Covid-19 has us all feeling afraid and helpless.  Between health worries and economic uncertainty, it’s easy to feel as though there is nothing we can control.  However, just as we can shelter in place, social distance, and practice good hygiene, so there are concrete financial steps to take now to get us through this and position ourselves for Covid-19’s aftermath.

Review Your Expenses.  The economic contraction has likely also contracted your discretionary expenses.  Beyond food, drink, and streaming services, there’s very little to buy.  Review your last months’ worth of disbursements with an eye to quantifying and redeploying those unspent funds.  Similarly, look at your automatic expenses—can you turn off commuting costs or similar for the duration?  You can put any excess cash flow to better use.  

Build That Rainy-Day Fund.  Financial planners advise investors to have from three to six months’ worth of living expenses in savings.  This fund is separate from investment accounts—think of it as an insurance policy.  It’s for job loss or another financial emergency, allowing you to meet your cash needs without touching your investments.  If you are lucky enough to have maintained your income stream, use this opportunity to bolster that fund.  Because cash earns next to nothing, don’t hold more than you need.  That would be like insuring your five-year-old car for twice its value.  

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Consider Refinancing or Prepaying Loans.  With the financial meltdown comes some reduced borrowing rates.  Lenders appear to be reducing mortgage rates cautiously.  If your mortgage rate is above 3.5 percent, look around.  The best deals out there appear to be on fifteen-year loans.  Is refinancing worth it?  One test is whether two years’ of saving through reduced interest payments is at least equal to the cost of refinancing.  As an alternative to refinancing, some lenders will modify a mortgage.  The rate difference is less than with a refinance, but so are the costs.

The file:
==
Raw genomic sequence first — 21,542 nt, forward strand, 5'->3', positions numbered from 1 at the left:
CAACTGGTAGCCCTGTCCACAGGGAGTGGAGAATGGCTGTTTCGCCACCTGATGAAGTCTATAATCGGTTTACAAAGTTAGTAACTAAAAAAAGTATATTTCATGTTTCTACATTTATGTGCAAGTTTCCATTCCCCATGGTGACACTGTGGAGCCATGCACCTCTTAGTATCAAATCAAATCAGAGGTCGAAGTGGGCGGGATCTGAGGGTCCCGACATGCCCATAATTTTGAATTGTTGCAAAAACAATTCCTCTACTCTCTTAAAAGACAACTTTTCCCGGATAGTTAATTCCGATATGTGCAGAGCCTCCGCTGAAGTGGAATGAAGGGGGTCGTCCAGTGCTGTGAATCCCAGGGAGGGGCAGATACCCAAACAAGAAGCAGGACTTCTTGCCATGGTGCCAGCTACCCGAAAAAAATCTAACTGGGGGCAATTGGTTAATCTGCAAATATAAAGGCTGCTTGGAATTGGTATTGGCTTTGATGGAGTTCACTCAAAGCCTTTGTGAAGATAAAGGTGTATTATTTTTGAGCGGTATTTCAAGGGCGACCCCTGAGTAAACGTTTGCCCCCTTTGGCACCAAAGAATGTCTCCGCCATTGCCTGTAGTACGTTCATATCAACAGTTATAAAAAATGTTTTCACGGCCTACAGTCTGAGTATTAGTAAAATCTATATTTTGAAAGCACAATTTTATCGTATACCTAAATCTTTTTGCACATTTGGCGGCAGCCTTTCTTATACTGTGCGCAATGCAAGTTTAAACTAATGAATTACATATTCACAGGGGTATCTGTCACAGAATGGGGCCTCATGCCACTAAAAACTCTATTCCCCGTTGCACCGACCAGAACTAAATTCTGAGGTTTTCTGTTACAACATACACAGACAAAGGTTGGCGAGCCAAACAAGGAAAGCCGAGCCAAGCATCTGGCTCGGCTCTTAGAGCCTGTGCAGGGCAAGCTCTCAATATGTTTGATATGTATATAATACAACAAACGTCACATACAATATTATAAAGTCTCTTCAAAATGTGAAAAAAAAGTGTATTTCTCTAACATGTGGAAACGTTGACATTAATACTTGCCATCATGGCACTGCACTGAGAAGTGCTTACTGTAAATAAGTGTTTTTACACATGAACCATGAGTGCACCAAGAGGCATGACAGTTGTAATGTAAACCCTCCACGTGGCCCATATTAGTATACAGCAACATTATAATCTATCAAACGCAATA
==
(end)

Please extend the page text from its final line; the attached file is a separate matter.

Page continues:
Borrowers with federal student loan debt received a real bonus from the CARES Act.  Both interest accruals AND payments have been suspended through September 30.  This presents aa great opportunity.  If you can continue paying, direct your usual monthly payment (or more, given those reduced discretionary expenses) to the loan with the highest interest rate.  That will significantly reduce the loan’s remaining life.  

Private student debt has no similar forgiveness.  Again, it may be worth another round of refinancing.

Rebalance.  When you established your investment plan, you had a defined asset allocation.  Recent market gyrations have no doubt thrown your portfolio out of that balance.  As hard as it can be, now is the time to buy beaten-down asset classes and restore that balance.  This sets your portfolio up for the near-inevitable rebound.  

The chart below (courtesy of Fidelity Investments) show the stock market’s one-year performance from market lows, going back to the Great Depression.  You cannot control when the rebound will occur, but you can prepare yourself for it.

Peak

Trough

Duration (months)

Bear market magnitude

Recession during bear?

1-Year return after trough

9/3/1929

7/8/1932

34

-86%

Yes

124%

3/10/1937

4/28/1942

61

-60%

Yes

59%

10/9/2007

3/9/2009

17

-59%

Yes

68%

3/24/2000

10/9/2002

31

-49%

Yes

34%

1/11/1973

10/3/1974

21

-48%

Yes

38%

11/29/1968

5/26/1970

18

-36%

Yes

44%

8/25/1987

12/4/1987

4

-34%

No

23%

5/29/1946

6/13/1949

37

-30%

Yes

42%

12/11/1961

6/26/1962

6

-28%

No

33%

11/28/1980

8/12/1982

21

-27%

Yes

58%

2/9/1966

10/7/1966

8

-22%

No

33%

8/2/1956

10/22/1957

14

-22%

Yes

31%

7/16/1990

10/11/1990

3

-20%

Yes

29%

09/20/2018

12/24/2018

3

-20%

No

37%

 Average

 

22

-39%

 

47%

Source: ISI, Bloomberg, National Bureau of Economic Research, Haver Analytics, FMRCo (Asset Allocation Research Team) as of February 26, 2020. Data based on S&P 500 Index price returns. Duration ends with a complete retracement of losses. Recessions are defined by the National Bureau of Economic Research. Past performance is no guarantee of future results. You cannot invest directly in an index. The S&P 500®, a market capitalization-weighted index of common stocks, is a registered service mark of the McGraw-Hill Companies, Inc. and has been licensed for use by Fidelity Distributors Corporation.

Note: Claire E. Toth, JD, MLT, CFP™, is Vice President and Chief Operating Officer at Point View Wealth Management, Inc., a registered investment advisor at 382 Springfield Ave., Summit. Visit us at  ptview.com.

Point View Wealth Management is an SEC-registered investment adviser and part of Peapack Private Wealth Management. For over 25 years, Point View Wealth Management has been providing customized portfolio management services and comprehensive financial planning solutions for individuals and their families to develop and achieve their financial goals. 

Contact us at 908-598-1717 or firm@ptview.com for more information and or to arrange a complimentary consultation.

Point View Wealth Management is located at 382 Springfield Avenue, Suite 208, in Summit.